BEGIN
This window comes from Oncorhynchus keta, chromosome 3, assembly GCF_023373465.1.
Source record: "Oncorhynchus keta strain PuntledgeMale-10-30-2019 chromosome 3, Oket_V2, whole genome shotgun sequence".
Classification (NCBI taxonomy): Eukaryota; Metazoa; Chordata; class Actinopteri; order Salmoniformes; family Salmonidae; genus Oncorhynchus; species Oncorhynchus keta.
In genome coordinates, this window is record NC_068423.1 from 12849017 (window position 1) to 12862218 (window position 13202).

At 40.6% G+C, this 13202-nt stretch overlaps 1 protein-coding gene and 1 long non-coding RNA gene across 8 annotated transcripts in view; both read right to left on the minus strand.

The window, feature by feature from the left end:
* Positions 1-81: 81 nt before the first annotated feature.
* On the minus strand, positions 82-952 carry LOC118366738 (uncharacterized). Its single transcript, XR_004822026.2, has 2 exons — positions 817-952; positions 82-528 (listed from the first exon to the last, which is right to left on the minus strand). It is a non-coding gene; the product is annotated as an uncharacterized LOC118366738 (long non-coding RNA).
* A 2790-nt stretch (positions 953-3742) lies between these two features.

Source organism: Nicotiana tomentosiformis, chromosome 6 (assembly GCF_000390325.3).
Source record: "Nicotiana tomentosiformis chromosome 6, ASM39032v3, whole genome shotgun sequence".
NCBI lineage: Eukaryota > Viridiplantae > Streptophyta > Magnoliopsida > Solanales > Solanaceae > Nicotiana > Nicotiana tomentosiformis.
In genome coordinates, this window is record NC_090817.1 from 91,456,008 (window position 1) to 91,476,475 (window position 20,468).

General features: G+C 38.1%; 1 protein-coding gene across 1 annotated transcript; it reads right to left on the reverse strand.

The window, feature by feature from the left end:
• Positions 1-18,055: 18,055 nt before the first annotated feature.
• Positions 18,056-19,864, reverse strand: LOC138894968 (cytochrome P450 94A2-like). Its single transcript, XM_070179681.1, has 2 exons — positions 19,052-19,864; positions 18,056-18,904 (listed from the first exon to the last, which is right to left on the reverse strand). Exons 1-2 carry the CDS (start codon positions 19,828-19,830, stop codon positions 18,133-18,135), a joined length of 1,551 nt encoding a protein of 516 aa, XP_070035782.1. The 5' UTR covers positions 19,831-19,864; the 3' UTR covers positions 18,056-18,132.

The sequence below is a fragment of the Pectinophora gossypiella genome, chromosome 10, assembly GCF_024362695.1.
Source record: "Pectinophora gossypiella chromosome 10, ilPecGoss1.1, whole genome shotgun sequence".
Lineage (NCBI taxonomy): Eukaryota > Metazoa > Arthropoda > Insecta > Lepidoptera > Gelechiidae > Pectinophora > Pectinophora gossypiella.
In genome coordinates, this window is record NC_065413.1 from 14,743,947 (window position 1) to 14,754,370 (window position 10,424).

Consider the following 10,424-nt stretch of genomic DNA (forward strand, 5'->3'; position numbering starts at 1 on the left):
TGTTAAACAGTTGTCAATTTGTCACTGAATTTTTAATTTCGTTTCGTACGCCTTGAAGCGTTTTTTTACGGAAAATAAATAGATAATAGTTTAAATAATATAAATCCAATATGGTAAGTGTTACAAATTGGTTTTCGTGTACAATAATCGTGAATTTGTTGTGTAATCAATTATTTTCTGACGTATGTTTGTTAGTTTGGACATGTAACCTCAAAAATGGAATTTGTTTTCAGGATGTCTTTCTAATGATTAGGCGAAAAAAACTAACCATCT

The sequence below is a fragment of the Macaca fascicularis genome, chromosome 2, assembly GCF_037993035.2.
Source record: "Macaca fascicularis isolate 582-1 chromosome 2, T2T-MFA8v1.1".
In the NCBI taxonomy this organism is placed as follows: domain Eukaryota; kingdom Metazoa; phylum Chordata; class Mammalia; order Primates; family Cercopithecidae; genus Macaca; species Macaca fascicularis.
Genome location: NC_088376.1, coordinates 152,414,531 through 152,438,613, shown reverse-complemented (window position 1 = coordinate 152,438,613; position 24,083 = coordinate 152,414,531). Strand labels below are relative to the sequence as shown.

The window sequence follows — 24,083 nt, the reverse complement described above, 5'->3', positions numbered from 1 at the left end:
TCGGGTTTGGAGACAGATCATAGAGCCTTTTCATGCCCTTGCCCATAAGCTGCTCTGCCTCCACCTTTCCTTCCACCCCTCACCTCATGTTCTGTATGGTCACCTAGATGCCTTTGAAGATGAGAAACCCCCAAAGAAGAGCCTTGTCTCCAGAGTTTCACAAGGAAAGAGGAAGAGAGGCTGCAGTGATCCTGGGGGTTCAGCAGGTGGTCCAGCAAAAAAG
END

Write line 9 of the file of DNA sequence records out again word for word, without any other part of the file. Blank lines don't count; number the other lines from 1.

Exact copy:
* A 2790-nt stretch (positions 953-3742) lies between these two features.